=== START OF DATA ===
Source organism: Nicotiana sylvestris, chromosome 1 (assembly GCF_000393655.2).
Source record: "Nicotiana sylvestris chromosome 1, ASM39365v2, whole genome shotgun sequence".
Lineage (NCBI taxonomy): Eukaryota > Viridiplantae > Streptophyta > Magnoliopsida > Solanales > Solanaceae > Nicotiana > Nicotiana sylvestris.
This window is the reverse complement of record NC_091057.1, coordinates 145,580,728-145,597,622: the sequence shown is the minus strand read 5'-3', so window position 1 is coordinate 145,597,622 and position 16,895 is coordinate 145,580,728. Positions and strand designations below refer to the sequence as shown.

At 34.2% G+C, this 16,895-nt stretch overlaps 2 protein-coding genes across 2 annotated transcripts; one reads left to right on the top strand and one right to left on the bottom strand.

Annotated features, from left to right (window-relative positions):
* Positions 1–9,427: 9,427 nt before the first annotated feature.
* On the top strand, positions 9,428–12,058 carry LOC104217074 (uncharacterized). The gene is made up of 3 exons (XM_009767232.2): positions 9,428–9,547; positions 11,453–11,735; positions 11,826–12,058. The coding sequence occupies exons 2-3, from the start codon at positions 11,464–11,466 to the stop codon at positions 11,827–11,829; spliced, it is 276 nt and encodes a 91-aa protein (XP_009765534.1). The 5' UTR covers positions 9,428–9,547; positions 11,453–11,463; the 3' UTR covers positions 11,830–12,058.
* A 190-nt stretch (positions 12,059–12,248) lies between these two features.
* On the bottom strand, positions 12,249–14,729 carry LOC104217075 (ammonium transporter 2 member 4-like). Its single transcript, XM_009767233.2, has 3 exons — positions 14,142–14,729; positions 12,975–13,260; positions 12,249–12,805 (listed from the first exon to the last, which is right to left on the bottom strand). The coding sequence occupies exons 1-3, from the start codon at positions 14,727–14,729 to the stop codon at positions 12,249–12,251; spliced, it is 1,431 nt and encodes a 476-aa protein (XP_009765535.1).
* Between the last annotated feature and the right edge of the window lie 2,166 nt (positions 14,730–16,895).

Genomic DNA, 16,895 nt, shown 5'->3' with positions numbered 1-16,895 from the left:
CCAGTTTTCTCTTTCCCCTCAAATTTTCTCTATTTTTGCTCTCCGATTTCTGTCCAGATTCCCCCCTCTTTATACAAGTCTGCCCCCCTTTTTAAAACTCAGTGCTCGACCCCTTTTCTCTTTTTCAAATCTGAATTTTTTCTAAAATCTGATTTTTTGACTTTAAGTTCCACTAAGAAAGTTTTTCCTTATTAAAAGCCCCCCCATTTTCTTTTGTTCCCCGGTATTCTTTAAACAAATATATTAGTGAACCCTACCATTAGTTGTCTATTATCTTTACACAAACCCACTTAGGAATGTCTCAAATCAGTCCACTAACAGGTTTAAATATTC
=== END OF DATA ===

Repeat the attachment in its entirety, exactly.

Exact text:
Source organism: Nicotiana sylvestris, chromosome 1 (assembly GCF_000393655.2).
Source record: "Nicotiana sylvestris chromosome 1, ASM39365v2, whole genome shotgun sequence".
Lineage (NCBI taxonomy): Eukaryota > Viridiplantae > Streptophyta > Magnoliopsida > Solanales > Solanaceae > Nicotiana > Nicotiana sylvestris.
This window is the reverse complement of record NC_091057.1, coordinates 145,580,728-145,597,622: the sequence shown is the minus strand read 5'-3', so window position 1 is coordinate 145,597,622 and position 16,895 is coordinate 145,580,728. Positions and strand designations below refer to the sequence as shown.

At 34.2% G+C, this 16,895-nt stretch overlaps 2 protein-coding genes across 2 annotated transcripts; one reads left to right on the top strand and one right to left on the bottom strand.

Annotated features, from left to right (window-relative positions):
* Positions 1–9,427: 9,427 nt before the first annotated feature.
* On the top strand, positions 9,428–12,058 carry LOC104217074 (uncharacterized). The gene is made up of 3 exons (XM_009767232.2): positions 9,428–9,547; positions 11,453–11,735; positions 11,826–12,058. The coding sequence occupies exons 2-3, from the start codon at positions 11,464–11,466 to the stop codon at positions 11,827–11,829; spliced, it is 276 nt and encodes a 91-aa protein (XP_009765534.1). The 5' UTR covers positions 9,428–9,547; positions 11,453–11,463; the 3' UTR covers positions 11,830–12,058.
* A 190-nt stretch (positions 12,059–12,248) lies between these two features.
* On the bottom strand, positions 12,249–14,729 carry LOC104217075 (ammonium transporter 2 member 4-like). Its single transcript, XM_009767233.2, has 3 exons — positions 14,142–14,729; positions 12,975–13,260; positions 12,249–12,805 (listed from the first exon to the last, which is right to left on the bottom strand). The coding sequence occupies exons 1-3, from the start codon at positions 14,727–14,729 to the stop codon at positions 12,249–12,251; spliced, it is 1,431 nt and encodes a 476-aa protein (XP_009765535.1).
* Between the last annotated feature and the right edge of the window lie 2,166 nt (positions 14,730–16,895).

Genomic DNA, 16,895 nt, shown 5'->3' with positions numbered 1-16,895 from the left:
CCAGTTTTCTCTTTCCCCTCAAATTTTCTCTATTTTTGCTCTCCGATTTCTGTCCAGATTCCCCCCTCTTTATACAAGTCTGCCCCCCTTTTTAAAACTCAGTGCTCGACCCCTTTTCTCTTTTTCAAATCTGAATTTTTTCTAAAATCTGATTTTTTGACTTTAAGTTCCACTAAGAAAGTTTTTCCTTATTAAAAGCCCCCCCATTTTCTTTTGTTCCCCGGTATTCTTTAAACAAATATATTAGTGAACCCTACCATTAGTTGTCTATTATCTTTACACAAACCCACTTAGGAATGTCTCAAATCAGTCCACTAACAGGTTTAAATATTC